A Comparison of Two Approaches to Classification of Air Pollution Data
A. Narayanan and Thomas W. Sager
Weather and emissions are the primary determinants of air pollution. The classification of days into categories in terms of their meteorological potential for producing harmful air pollution and help regulators in controlling it. The Texas Air Control Board (TACB), the state agency whose responsibilities include monitoring and controlling air pollutants in the State of Texas, recently classified a selected set of days into nine well-defined categories (WPC) for this purpose. Guided by a written protocol and the exercise of professional judgment, meteorologists assigned each day to a WPC category on the basis of their examination of the weather chart for the day and independently of the air pollution level. This is a laborious, time-consuming task. The categories are then used in understanding the movement of air and relating the weather pattern classification to formation of elevated levels of ground-level ozone, a significant air pollutant.
The aim of this paper is two-fold: (1) to imitate the labor-intensive judgemental WPC as nearly as possible by a purely automatic statistical classification based on discriminant analysis, and (2) to determine the extent to which either WPC or the statistical classification (called STATCLASS) successfully discriminates high- from low-ozone-potential days. It is found that STATCLASS was able to assign about 60–70% of the days to the same category assigned by WPC – an agreement rate comparable to that of the TACB in cross-validation checks made on WPC. We also found that both schemes were reasonably successful in discriminating high-ozone from low-ozone days but that STATCLASS was more successful than was WPC.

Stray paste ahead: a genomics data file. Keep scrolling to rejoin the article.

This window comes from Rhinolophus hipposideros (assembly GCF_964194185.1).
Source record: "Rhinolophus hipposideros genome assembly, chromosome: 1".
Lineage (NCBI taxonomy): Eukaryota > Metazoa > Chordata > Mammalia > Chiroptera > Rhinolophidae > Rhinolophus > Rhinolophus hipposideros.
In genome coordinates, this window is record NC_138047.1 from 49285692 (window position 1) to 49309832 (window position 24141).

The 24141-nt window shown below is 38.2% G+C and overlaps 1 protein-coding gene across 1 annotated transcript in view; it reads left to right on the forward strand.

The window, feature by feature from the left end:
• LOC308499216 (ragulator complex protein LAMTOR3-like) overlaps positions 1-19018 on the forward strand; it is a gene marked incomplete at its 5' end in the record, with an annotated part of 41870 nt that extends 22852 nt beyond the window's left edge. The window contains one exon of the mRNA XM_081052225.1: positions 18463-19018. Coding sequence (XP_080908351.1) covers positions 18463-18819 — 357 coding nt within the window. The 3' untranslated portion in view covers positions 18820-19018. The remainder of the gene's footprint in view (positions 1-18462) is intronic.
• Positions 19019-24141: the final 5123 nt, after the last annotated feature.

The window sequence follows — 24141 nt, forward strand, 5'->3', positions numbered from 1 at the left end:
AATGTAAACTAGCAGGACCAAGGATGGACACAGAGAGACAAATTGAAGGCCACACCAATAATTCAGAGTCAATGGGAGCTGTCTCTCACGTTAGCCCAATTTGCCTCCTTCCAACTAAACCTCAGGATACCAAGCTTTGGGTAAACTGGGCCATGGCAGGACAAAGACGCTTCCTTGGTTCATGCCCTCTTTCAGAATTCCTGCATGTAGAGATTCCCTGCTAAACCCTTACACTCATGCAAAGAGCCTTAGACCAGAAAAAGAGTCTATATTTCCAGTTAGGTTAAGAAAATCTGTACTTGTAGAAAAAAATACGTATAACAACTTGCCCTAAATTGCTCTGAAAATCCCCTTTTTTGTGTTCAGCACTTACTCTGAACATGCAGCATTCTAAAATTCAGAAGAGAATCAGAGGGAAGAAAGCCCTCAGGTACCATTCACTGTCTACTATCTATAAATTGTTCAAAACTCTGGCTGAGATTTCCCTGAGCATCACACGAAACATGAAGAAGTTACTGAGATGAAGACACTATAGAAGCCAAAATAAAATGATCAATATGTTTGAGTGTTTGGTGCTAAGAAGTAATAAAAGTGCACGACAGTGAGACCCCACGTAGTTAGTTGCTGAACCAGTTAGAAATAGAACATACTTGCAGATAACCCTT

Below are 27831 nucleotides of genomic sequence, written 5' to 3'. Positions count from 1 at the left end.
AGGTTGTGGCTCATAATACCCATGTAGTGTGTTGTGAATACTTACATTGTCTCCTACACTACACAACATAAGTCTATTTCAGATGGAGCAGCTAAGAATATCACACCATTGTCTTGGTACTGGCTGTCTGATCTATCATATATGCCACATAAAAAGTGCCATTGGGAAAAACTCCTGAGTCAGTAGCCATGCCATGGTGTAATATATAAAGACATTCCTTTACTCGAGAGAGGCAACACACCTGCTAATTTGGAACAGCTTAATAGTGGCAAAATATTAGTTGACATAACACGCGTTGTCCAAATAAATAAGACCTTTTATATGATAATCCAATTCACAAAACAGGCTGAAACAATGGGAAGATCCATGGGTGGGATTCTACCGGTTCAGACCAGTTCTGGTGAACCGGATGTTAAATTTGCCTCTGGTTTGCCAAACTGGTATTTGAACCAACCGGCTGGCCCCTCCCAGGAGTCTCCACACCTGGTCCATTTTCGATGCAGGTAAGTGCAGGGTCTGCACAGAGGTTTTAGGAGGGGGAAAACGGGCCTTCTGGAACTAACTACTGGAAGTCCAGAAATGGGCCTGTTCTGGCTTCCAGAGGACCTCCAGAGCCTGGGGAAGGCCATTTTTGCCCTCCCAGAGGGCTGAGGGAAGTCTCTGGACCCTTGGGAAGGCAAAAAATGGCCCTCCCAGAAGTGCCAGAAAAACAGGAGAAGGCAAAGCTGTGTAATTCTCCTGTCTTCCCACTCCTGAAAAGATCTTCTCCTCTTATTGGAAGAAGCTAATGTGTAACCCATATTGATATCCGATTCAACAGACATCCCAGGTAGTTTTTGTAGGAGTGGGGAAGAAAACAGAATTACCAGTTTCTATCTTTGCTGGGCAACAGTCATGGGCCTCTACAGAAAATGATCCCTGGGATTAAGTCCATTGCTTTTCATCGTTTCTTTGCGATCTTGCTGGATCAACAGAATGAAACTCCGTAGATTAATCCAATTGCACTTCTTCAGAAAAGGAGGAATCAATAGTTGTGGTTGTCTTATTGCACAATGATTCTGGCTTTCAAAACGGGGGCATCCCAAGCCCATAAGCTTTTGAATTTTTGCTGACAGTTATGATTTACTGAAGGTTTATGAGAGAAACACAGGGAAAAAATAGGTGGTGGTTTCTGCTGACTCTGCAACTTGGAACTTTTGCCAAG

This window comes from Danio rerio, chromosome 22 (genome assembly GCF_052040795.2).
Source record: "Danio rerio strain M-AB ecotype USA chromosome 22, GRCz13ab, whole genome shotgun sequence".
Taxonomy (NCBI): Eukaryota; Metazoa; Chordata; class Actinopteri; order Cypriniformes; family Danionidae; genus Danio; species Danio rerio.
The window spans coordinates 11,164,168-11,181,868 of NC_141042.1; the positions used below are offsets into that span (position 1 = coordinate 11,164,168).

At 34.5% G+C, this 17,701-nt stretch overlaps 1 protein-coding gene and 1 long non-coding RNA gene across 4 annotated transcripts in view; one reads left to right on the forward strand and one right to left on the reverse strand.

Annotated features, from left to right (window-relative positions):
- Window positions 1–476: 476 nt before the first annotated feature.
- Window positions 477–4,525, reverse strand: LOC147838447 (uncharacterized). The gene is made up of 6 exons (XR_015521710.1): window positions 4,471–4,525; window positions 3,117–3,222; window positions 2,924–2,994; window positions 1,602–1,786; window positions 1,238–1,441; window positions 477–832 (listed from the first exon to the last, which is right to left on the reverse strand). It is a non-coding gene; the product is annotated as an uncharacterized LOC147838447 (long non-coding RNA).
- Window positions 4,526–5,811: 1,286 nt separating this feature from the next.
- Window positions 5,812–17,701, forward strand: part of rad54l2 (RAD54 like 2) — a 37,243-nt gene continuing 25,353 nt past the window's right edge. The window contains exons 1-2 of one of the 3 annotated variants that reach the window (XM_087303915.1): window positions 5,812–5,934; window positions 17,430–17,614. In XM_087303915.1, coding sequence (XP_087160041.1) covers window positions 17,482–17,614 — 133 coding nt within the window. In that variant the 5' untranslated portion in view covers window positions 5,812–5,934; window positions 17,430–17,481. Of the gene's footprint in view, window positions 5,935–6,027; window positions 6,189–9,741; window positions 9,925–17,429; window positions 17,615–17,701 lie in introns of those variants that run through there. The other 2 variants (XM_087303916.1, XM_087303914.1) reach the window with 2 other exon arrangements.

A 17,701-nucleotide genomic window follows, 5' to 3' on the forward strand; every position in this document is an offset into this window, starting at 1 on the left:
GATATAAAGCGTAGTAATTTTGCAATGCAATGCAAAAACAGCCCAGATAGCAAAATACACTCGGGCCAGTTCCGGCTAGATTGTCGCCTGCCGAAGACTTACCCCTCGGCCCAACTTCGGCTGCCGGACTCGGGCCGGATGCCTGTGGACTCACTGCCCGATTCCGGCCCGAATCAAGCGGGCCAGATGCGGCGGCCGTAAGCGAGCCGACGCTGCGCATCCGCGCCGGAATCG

Discriminant analysis; multiple regression; stepwise discrimination; stepwise regression; selection of variables; weather pattern classification; air pollution data.